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The Rocky Mountain Collegian

The Student News Site of Colorado State University

The Rocky Mountain Collegian

Ips beetles cause spikes in spruce tree deaths

A+spruce+tree+stump+outside+the+Lory+Student+Center+Lagoon+Nov.+9.

Collegian | Gregory James

A spruce tree stump outside the Lory Student Center Lagoon Nov. 9. The tree was cut down because it was infested with ips beetle colonies. Ips beetles, also known as engraver beetles, target pine trees of all varieties but mainly target spruce trees, tunneling through the tree and bark, which kills the tree.

Miles Buchan, Staff Reporter

Last month, the City of Fort Collins issued a press release warning city residents of “a dramatic increase in spruce tree deaths caused by the ips beetle.” Ips beetles are indigenous to Colorado and are known to inhabit and kill spruce trees.

Among other reasons, the dry, warm and windy weather occurring over the past year has caused the spread of ips beetles in Colorado. Ips beetles attack trees that are experiencing some form of stress and do not typically impact healthy trees. That being said, once a tree is infested with ips beetles, it can be killed relatively quickly.

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The ips beetle begins to kill spruce trees from the top down, which is why the top of a spruce tree being dead is the primary way to recognize the presence of ips beetles. Senior Forestry Specialist Carrie Tomlinson said at this stage, an infested tree can be dead within three to six weeks.

“Because these are historic trees, it’s very difficult for owners to commit to removal. They have to figure out emotionally when they’re ready to let trees go.” –Carrie Tomlinson, Fort Collins senior forestry specialist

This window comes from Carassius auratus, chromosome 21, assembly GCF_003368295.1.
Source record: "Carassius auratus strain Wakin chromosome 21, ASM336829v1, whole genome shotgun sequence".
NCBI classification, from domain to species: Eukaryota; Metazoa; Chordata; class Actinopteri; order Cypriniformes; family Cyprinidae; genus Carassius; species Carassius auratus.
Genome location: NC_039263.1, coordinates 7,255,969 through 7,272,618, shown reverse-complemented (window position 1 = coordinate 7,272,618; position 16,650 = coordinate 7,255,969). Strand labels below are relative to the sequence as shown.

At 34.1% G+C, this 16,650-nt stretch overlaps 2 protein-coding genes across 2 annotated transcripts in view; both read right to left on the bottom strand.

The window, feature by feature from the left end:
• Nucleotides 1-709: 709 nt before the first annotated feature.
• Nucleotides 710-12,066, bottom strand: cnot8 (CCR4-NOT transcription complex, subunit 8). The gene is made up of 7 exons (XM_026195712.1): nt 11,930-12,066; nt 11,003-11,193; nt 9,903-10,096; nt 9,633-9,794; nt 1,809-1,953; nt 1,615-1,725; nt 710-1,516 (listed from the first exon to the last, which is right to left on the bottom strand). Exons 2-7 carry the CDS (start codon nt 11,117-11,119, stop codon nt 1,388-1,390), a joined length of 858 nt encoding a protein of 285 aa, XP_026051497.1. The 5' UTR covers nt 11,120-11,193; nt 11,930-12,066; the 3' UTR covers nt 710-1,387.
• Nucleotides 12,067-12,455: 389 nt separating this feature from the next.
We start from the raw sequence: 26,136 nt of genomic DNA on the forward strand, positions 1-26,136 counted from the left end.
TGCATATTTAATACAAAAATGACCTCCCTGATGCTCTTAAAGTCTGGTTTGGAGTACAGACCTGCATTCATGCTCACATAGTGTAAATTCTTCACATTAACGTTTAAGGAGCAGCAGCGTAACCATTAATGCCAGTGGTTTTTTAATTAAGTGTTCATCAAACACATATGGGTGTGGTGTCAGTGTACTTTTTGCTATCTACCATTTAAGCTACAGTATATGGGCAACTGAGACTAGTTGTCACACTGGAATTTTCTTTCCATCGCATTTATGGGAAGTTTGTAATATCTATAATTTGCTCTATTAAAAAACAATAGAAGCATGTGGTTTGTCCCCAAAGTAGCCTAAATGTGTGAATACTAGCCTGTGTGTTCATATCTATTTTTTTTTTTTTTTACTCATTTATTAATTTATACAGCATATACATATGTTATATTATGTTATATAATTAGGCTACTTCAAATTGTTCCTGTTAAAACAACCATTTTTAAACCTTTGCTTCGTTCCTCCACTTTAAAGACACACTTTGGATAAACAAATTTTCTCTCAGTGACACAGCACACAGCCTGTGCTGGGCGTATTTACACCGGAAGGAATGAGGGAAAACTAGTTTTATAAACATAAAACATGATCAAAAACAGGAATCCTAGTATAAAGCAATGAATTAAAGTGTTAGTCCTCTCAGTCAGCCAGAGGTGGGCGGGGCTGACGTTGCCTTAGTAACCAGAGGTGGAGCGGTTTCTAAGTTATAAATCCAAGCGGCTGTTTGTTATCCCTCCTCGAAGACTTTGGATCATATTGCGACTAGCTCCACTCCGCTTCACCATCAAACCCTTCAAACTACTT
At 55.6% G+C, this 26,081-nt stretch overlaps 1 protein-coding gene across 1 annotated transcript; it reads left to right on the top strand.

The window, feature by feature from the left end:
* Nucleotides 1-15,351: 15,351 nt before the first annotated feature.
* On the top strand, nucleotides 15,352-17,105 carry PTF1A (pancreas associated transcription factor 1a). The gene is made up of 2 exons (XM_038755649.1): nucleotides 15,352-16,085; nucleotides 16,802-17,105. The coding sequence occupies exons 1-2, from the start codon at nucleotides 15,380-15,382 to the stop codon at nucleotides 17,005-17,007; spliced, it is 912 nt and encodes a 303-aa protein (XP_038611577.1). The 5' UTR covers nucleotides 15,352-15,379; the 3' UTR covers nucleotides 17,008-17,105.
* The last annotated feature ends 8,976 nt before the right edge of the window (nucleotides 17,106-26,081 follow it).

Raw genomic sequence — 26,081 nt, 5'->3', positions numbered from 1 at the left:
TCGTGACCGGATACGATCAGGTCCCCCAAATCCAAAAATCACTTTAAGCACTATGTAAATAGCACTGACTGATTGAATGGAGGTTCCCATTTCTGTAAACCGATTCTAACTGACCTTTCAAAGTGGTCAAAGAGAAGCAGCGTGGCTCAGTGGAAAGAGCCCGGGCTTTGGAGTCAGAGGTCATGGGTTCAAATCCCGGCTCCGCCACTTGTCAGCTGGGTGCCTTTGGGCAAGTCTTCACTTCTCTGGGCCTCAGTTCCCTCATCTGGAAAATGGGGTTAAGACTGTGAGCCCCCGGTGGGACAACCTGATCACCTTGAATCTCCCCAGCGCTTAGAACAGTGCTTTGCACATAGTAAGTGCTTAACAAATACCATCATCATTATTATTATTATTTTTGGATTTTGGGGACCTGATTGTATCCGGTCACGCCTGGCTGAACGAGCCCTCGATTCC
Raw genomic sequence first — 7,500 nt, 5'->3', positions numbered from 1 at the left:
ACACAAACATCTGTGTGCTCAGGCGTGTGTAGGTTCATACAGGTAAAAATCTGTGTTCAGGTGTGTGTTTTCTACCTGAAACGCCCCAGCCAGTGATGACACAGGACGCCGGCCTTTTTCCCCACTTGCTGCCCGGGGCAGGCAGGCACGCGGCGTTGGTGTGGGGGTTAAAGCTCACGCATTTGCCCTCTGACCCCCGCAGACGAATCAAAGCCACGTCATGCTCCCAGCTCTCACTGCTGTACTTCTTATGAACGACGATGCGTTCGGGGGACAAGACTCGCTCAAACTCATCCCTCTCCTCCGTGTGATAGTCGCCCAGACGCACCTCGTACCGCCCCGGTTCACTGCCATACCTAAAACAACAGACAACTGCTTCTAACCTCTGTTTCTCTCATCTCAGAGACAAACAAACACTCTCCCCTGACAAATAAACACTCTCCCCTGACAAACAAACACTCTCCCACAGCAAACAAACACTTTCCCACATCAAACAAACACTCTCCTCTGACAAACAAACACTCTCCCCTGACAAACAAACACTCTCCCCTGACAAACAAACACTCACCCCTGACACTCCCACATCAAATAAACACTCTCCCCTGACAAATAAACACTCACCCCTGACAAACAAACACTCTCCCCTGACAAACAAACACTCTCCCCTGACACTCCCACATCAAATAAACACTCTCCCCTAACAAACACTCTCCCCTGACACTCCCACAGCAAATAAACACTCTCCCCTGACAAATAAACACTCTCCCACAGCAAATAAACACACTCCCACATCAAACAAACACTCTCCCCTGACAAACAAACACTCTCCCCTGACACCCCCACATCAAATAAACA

Tomlinson stressed the importance of taking action and contacting a licensed arborist or the Fort Collins forestry department as soon as a tree has been infested. Once a tree has become infested with ips, they are liable to spread to surrounding trees, which is why it is important to remove all trees with ips.

Tomlinson said that when an older tree dies, it can often have a large emotional impact on home and property owners.

“Because these are historic trees, it’s very difficult for owners to commit to removal,” Tomlinson said. “They have to figure out emotionally when they’re ready to let trees go.”

Ralph Zentz, assistant city forester with the City of Fort Collins, commented on the timely removal of infested trees as well. Drawing on his 36 years of experience as a member of the forestry department as well as the latest research, Zentz said, “I think a lot of people think they can cure their trees if it has ips, but our research shows that once you see the top die, it’s very unlikely to recover.”

Over this past summer, Tomlinson said the forestry service had to remove 30 medium-to-large trees from public property.

“It’s shocking too because I just moved to Fort Collins,” Tomlinson said. “Seeing big, beautiful trees go is hard.”

The key to preventing ips beetles from killing spruce trees is maintaining trees’ health. Both Zentz and Tomlinson emphasized the importance of watering trees in Fort Collins as much as possible. It is recommended that trees be watered throughout the year: once per week during the warmer months and twice per month in the colder ones.

Reach Miles Buchan at news@collegian.com or on Twitter @buchanmiles.

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